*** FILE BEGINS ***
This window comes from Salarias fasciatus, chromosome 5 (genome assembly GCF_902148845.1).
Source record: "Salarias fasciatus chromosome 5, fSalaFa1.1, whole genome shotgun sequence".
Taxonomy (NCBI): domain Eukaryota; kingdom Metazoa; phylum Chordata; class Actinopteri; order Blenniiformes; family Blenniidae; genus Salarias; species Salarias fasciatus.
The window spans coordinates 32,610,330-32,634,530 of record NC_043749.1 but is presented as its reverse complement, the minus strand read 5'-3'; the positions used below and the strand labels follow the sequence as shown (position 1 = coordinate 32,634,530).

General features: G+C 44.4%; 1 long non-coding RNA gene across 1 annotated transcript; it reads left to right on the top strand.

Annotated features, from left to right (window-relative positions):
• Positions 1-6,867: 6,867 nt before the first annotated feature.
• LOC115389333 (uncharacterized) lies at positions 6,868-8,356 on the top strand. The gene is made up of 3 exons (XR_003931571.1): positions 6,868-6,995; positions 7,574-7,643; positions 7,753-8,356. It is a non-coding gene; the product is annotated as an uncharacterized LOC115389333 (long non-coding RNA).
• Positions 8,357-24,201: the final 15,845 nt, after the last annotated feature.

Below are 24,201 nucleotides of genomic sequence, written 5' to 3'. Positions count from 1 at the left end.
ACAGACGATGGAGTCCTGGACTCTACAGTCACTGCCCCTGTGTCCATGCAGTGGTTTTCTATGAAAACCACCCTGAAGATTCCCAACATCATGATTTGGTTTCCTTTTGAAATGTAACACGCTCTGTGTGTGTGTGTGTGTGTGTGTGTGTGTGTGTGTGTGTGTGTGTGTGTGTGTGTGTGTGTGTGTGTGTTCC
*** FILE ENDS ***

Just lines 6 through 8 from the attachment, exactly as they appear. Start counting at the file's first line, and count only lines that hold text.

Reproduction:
Annotated features, from left to right (window-relative positions):
• Positions 1-6,867: 6,867 nt before the first annotated feature.
• LOC115389333 (uncharacterized) lies at positions 6,868-8,356 on the top strand. The gene is made up of 3 exons (XR_003931571.1): positions 6,868-6,995; positions 7,574-7,643; positions 7,753-8,356. It is a non-coding gene; the product is annotated as an uncharacterized LOC115389333 (long non-coding RNA).